F10-D&BP3-3 - Instituting Cultural Change: The Development and Perceived Impact of Retreats on the Long-term Development of Graduate Mentor-Mentee Relationships2. Research-to-Practice Full Paper
1 University of Pittsburgh, Swanson School of Engineering
Historical institutional exclusion of underrepresented persons from educational opportunities is a major contributor to the disproportionate numbers of underrepresented persons (UP) who pursue and/or complete undergraduate engineering degrees. Naturally, this directly impacts the number of underrepresented groups who pursue engineering at the graduate level, with only 14.1% and 11.1% of master’s and doctoral degrees in 2018, respectively. While many institutions have successfully increased UP enrollment in doctoral engineering programs, evidence suggests that successful completion of degrees is not only dependent on student aptitude, but also an established community, immersion, and a sense of belonging within the institution.
In 2015, University of Pittsburgh (UoP) was awarded the Alliances for Graduate Education and the Professoriate- Knowledge Adoption and Translation (AGEP-KAT) from the National Science Foundation to adopt and adapt evidence-based strategies to improve academic climate and the success of underrepresented doctoral students in engineering (NSF HRD-EHR 1434012). This funding supported the inception of the UoP program, which was designed through the adoption/adaption of evidence-based strategies practiced through UMBC’s Meyerhoff and PROMISE programs, to develop and cultivate an inclusive environment such that retention of underrepresented minority US PhD students is maintained. In concert with intentional fostering of a graduate student community, literature suggests that faculty engagement and buy-in can significantly influence student retention and success. However, this requires cultural acceptance and understanding between and among faculty and students. The increasingly diverse population within the academic setting begs for the intentional creation of environments that promote inclusivity and understanding. Thus, we chose to design an annual mentor-mentee retreat, to meet the following objectives: 1) encourage and promote cultural awareness among faculty and graduate students, 2) to humanize perceptions of faculty and graduate students to one another, 3) to create a community founded upon the desired success of URM graduate students, and 4) to encourage deeper relationships among faculty and their graduate students, as well as other URM graduate students, to promote academic growth and success. Given that our retreat was constructed based on developing an understanding of the UoP’s current climate, as well as evidenced practices, we hypothesized that measurable changes could be assessed.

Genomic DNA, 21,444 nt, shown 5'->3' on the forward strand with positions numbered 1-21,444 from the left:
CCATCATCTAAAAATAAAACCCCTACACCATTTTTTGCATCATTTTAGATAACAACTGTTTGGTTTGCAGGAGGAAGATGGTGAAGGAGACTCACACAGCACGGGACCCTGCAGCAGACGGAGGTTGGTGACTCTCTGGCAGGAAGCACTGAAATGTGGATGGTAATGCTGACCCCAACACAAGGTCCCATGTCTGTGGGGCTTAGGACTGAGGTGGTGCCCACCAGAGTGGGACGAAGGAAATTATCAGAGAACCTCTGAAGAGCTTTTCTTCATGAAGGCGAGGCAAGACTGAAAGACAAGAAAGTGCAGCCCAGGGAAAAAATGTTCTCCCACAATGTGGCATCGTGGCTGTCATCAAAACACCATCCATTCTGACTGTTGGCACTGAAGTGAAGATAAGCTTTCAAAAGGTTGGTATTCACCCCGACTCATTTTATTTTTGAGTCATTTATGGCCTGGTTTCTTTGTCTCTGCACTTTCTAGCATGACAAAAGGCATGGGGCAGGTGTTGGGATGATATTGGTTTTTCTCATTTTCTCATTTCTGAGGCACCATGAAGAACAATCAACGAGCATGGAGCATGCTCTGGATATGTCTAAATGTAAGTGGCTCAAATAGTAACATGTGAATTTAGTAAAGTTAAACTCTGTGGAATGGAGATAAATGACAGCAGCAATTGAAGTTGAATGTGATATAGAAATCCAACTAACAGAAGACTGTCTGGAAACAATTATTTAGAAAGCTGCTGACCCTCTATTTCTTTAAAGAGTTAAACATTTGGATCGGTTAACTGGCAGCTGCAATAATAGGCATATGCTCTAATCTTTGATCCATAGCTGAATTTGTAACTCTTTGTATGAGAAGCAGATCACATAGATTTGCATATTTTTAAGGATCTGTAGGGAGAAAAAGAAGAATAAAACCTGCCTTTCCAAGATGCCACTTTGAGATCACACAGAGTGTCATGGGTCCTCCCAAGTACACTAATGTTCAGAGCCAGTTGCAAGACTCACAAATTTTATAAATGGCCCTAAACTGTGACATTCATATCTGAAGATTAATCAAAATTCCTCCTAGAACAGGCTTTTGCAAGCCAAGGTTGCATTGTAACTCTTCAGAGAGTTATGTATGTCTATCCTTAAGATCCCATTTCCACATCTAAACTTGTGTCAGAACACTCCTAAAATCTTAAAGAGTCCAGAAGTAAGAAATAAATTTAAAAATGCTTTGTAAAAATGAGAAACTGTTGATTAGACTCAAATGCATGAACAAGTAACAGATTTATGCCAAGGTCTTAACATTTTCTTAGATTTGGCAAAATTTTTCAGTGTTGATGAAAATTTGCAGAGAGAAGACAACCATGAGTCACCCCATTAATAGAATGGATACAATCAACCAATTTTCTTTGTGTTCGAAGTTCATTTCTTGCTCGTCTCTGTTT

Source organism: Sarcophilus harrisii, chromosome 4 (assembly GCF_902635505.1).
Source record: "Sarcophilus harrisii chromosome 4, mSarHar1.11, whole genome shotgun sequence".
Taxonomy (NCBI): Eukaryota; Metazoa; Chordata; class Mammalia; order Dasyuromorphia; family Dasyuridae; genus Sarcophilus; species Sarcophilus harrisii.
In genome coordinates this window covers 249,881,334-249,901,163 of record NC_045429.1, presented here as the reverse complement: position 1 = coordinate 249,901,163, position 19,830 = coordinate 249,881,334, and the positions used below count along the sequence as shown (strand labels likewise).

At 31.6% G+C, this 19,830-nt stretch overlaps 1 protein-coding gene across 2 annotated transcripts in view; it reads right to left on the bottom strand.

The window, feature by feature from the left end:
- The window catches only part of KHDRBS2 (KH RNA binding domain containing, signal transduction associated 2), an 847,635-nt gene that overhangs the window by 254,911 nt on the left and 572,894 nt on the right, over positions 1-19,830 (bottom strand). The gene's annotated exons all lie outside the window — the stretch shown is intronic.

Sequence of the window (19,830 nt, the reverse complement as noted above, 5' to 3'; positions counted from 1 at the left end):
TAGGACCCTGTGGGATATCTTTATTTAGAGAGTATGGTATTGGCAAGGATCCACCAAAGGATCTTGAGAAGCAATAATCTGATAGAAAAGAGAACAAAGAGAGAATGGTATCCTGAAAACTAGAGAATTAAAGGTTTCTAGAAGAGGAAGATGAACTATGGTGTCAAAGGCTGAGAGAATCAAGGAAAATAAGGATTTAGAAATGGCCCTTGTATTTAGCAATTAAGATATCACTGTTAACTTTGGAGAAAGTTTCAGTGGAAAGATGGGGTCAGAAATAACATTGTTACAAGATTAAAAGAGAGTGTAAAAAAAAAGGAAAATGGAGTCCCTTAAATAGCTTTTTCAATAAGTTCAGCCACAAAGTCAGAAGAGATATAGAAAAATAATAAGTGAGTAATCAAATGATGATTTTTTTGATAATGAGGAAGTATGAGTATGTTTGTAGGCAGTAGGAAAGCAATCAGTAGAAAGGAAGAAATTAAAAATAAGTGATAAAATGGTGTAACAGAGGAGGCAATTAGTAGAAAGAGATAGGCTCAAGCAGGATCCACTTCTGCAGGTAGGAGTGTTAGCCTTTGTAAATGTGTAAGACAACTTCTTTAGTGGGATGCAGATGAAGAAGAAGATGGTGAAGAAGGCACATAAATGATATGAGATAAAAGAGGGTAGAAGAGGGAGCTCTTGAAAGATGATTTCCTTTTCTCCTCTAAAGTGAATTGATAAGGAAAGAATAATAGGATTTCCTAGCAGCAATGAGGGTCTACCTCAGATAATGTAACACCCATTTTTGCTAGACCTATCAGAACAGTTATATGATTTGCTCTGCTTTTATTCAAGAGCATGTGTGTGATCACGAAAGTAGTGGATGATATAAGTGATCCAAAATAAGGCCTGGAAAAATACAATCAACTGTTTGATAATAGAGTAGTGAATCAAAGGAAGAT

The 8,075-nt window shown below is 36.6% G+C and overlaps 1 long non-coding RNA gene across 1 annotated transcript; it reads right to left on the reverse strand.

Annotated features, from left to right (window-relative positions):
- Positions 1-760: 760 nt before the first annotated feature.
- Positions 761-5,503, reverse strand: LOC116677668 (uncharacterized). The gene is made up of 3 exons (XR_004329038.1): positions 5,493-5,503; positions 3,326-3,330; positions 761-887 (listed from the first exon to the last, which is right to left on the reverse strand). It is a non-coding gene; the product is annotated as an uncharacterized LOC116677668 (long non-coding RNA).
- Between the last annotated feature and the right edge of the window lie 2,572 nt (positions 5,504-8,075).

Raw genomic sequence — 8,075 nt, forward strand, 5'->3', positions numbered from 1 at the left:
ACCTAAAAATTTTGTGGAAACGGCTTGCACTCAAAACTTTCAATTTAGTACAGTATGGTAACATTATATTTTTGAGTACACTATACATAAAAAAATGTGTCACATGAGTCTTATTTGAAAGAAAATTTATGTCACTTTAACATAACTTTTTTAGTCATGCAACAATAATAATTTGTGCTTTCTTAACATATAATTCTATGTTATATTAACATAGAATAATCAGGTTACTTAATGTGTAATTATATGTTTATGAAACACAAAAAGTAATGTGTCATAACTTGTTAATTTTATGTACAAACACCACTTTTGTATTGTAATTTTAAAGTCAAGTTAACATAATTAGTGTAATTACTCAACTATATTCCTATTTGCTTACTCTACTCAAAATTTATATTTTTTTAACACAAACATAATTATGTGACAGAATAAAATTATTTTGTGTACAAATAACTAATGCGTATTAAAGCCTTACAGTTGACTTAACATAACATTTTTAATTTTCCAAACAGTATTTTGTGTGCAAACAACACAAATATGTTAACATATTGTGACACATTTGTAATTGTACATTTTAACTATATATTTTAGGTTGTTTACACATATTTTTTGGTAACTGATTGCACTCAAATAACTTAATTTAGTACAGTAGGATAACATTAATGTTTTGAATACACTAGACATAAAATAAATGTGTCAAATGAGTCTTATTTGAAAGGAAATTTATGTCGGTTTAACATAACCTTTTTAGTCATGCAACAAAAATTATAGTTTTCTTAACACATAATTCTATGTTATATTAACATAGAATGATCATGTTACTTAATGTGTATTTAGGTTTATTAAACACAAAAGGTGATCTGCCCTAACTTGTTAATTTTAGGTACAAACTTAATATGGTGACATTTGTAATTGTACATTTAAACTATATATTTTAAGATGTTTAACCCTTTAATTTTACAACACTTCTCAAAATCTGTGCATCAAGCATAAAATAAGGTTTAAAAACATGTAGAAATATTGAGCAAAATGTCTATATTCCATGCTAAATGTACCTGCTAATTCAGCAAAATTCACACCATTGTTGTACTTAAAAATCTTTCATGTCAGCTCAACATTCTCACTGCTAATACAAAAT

The overarching goal of the retreat is to have a sustained long-term, positive impact on mentor-mentee relationships. With that said, the purpose, promotion, people, program and place for the particular annual event all contribute to developing and/or enhancing the mentor-mentee relationships. Having now completed four years of retreats, analysis of assessment data and an investigation of the literature reveals the content topics, interaction structures, as well as type of activities that best promote and maintain mentor-mentee relationships. Through field notes, analyzing the structures and agendas of the retreats, post-retreat feedback surveys, as well as reflective interviews with veteran mentors and mentees, we link assessment data to various structures of the retreat and offer a model for other graduate programs to adopt. We aim to inform other STEM graduate programs on how to adapt the retreat to improve faculty engagement and academic climate change to ensure URM doctoral student success.